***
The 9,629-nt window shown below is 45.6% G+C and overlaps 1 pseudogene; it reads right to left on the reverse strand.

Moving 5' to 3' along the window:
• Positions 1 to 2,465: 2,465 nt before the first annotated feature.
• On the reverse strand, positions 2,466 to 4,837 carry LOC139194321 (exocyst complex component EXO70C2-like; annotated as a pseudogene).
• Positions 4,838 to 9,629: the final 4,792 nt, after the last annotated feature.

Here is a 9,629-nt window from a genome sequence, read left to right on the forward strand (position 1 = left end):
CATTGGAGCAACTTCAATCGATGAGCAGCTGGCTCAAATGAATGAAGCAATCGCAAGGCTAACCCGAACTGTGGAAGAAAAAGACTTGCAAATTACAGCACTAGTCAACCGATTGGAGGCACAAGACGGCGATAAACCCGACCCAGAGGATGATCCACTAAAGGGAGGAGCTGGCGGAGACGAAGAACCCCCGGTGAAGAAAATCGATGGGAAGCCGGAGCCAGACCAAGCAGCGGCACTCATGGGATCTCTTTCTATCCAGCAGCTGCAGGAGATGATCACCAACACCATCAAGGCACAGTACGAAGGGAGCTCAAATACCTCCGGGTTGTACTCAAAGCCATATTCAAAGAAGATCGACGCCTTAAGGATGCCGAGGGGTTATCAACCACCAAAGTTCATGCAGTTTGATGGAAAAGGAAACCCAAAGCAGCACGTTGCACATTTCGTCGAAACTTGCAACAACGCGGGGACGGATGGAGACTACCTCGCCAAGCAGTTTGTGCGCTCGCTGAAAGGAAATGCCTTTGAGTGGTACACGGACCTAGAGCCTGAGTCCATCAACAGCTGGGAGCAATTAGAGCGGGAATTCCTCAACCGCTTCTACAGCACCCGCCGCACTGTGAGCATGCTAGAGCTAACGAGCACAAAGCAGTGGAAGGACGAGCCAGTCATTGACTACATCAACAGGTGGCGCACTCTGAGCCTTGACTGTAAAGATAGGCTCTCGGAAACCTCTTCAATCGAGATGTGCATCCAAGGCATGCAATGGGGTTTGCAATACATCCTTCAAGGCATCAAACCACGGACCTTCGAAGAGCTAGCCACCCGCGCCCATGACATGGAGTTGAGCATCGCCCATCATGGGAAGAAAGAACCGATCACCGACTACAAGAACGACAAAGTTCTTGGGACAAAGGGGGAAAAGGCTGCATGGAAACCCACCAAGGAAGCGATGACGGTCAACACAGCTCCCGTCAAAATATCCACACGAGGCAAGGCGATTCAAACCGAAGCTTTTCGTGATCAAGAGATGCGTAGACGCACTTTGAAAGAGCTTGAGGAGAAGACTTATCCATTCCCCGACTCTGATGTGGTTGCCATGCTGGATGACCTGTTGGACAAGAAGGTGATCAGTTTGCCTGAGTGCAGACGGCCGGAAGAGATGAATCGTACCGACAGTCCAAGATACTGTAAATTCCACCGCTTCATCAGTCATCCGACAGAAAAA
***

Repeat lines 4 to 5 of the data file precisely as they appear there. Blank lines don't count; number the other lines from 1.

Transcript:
• On the reverse strand, positions 2,466 to 4,837 carry LOC139194321 (exocyst complex component EXO70C2-like; annotated as a pseudogene).
• Positions 4,838 to 9,629: the final 4,792 nt, after the last annotated feature.